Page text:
He said states have also been monkeying around with the figures whether it be by setting lower standards for passage or through statistical tricks. We need, at least in my view, to cut off those loopholes and set a national standard about what information a student should know and what skills they should have.


31 posted on 07/15/2008 8:02:03 AM PDT by DemonDeac
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To: Gabz; SoftballMominVA; abclily; aberaussie; albertp; AliVeritas; Amelia; A_perfect_lady; ...

Public Education Ping

This list is for intellectual discussion of articles and issues related to public education (including charter schools) from the preschool to university level. Items more appropriately placed on the “Naughty Teacher” list, “Another reason to Homeschool” list, or of a general public-school-bashing nature will not be pinged.

If you would like to be on or off this list, please freepmail Amelia, Gabz, Shag377, or SoftballMominVa

32 posted on 07/15/2008 7:24:31 PM PDT by Amelia
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To: reaganaut1
Kind of funny...over on this thread, several posters opined that the only way to improve some schools would be to give the students new parents...
33 posted on 07/15/2008 7:29:46 PM PDT by Amelia
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To: xcamel
or..."Shut up, and LET 'em TEACH!"
34 posted on 07/15/2008 7:31:35 PM PDT by bannie
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To: DemonDeac
He said states have also been monkeying around with the figures whether it be by setting lower standards for passage or through statistical tricks. We need, at least in my view, to cut off those loopholes and set a national standard about what information a student should know and what skills they should have.

My view also...of course, a lot of conservatives would consider that more federal involvement in education, and would oppose national standards...

35 posted on 07/15/2008 7:44:12 PM PDT by Amelia
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To: VeniVidiVici
Wow! Throw in a few cots and they could call them orphanages.

Exactly - Georgia started a Pre-K program a few years ago with Lottery Money. The purpose was to help the kids who do not get any parenting at home learn their colors and numbers and letters, because, believe it or not, some study somewhere showed that kids who have parents who teach them the basics at home actually do better in school. Georgia educrats realized that the parents who don't want to parent could never be convinced to parent (after all - the single moms need more kids to up their welfare stipend and can't be bothered with actually parenting) - so they decided that government could parent the kids better. (Given some of the kids in our rural Title 1 school, I can almost become a liberal and believe that government could be a better parent in some situations.)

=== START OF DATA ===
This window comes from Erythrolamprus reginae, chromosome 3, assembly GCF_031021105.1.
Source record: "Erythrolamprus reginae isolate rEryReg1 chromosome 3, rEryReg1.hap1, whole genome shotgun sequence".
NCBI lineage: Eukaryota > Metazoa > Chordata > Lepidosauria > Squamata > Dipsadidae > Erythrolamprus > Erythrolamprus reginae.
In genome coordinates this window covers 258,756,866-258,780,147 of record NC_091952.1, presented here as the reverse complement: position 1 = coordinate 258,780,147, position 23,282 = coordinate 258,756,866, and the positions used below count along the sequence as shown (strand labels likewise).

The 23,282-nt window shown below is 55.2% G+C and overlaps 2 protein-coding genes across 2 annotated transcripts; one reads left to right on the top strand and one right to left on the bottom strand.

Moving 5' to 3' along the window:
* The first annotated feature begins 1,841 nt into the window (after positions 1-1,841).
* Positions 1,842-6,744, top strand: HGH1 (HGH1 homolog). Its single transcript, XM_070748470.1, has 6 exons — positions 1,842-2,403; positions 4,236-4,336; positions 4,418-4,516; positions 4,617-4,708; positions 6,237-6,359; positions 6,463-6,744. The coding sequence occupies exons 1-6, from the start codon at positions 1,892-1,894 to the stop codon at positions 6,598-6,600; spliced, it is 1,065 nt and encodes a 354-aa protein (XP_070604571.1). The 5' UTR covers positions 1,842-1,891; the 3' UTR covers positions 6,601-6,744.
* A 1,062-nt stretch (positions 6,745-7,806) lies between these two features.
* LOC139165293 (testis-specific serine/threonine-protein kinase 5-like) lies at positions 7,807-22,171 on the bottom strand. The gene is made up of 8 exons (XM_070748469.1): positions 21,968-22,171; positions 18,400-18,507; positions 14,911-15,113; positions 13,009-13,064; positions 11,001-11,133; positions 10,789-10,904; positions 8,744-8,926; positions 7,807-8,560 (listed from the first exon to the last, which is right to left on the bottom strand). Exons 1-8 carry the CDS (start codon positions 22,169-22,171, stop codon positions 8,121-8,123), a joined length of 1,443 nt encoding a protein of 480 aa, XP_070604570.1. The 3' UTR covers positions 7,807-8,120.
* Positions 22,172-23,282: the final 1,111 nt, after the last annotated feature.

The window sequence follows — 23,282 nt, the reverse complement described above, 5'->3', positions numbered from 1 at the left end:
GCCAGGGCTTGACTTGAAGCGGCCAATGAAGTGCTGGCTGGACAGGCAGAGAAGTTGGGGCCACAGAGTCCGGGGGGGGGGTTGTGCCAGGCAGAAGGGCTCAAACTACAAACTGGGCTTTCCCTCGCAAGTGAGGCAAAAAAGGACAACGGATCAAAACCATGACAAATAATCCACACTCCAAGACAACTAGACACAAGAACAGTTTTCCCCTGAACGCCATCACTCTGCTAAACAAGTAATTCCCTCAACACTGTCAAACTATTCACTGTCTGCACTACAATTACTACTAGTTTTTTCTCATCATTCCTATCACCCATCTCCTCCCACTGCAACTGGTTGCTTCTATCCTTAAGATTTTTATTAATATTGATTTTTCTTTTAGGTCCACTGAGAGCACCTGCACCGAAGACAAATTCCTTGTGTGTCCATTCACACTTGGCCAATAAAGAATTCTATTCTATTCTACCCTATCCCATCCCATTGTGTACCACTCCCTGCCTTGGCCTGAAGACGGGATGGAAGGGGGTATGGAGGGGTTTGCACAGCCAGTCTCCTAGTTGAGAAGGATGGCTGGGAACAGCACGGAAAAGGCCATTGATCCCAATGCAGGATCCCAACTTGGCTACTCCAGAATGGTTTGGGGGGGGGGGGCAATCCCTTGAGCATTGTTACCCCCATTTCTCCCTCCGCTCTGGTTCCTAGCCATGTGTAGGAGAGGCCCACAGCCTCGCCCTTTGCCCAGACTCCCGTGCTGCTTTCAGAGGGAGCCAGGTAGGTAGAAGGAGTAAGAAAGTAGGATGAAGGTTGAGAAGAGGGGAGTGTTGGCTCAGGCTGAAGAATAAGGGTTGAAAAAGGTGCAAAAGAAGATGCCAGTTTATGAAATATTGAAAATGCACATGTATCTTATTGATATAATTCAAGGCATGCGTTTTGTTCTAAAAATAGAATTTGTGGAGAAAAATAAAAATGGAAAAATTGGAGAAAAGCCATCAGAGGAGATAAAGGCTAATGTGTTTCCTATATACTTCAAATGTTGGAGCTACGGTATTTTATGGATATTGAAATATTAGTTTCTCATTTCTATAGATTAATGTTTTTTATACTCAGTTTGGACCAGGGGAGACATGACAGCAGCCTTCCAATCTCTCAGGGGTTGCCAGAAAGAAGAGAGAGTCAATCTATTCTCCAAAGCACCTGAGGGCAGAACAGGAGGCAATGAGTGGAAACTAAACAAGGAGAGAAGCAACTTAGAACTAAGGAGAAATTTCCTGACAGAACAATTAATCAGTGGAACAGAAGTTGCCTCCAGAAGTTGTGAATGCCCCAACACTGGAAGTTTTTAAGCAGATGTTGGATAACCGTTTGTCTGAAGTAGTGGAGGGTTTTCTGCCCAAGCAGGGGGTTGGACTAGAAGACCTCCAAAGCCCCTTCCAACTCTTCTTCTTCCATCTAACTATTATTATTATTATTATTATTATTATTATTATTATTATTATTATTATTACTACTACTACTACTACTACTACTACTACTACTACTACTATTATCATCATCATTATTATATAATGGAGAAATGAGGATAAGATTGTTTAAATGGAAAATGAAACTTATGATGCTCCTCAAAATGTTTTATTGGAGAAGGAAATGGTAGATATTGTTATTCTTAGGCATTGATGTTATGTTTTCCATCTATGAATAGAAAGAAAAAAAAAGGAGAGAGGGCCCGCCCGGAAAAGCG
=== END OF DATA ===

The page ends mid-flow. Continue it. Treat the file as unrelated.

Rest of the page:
HOWEVER, I have noticed that alot of the kids who actually make it into the pre-k program (it is chosen by lottery because there are only a few spaces) are children who have both college-educated-parents at home, but the mom needs more personal time and really can't fool with the 4 year old - when can she fit her run in? Plus, she is tired of paying for the mother's morning out all five days of the week and the sitter for after the "mother's morning out" also adds to the cost. She could buy a new bike or workout clothes with that savings. At least in rural Georgia, the influential parents in town always "happen" to find a pre-k space funded by taxpayers.

Do you see the irony in the two types of parents I described who don't actually want to parent?

36 posted on 07/15/2008 7:52:40 PM PDT by too much time (Were any educrats proficient at math in school?)
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To: reaganaut1

The Dental van comes to our schools several times a month for the students who have “Peachcare” - Georgia-taxpayer-funded healthcare. Some kids are able to get braces with Peachcare. I explained to my kids a couple of years ago that the reason they had to wait for braces was because I was busy paying for the Peachcare kids braces. I then had to tell them not to share that at school.


37 posted on 07/15/2008 7:56:09 PM PDT by too much time (Were any educrats proficient at math in school?)
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To: reaganaut1
Lord help us - would the AFT and NEA just be happy to have the kids born in test tubes and then raised in centers ala "Brave New World?"

The sad part of this whole thing is that there are some parents that after they read this will think it's a good idea. As it is now, the school is the mother and the US Gov't is the day. And trust me, gov't agencies make piss poor parents.

38 posted on 07/15/2008 8:06:27 PM PDT by SoftballMominVA
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To: SoftballMominVA; too much time
And yet here is a story about children who don't get breakfast and lunch in the summer without special programs targeting them...

I'm not sure where food stamps fit into this mix and why those families can't use them to buy nutritious foods in the summer (and fall, winter, & spring for that matter...)

I do know that I drove 30 miles in the middle of the day through semi-rural areas near here earlier this week and passed at least 3 of these programs.

39 posted on 07/16/2008 4:49:41 AM PDT by Amelia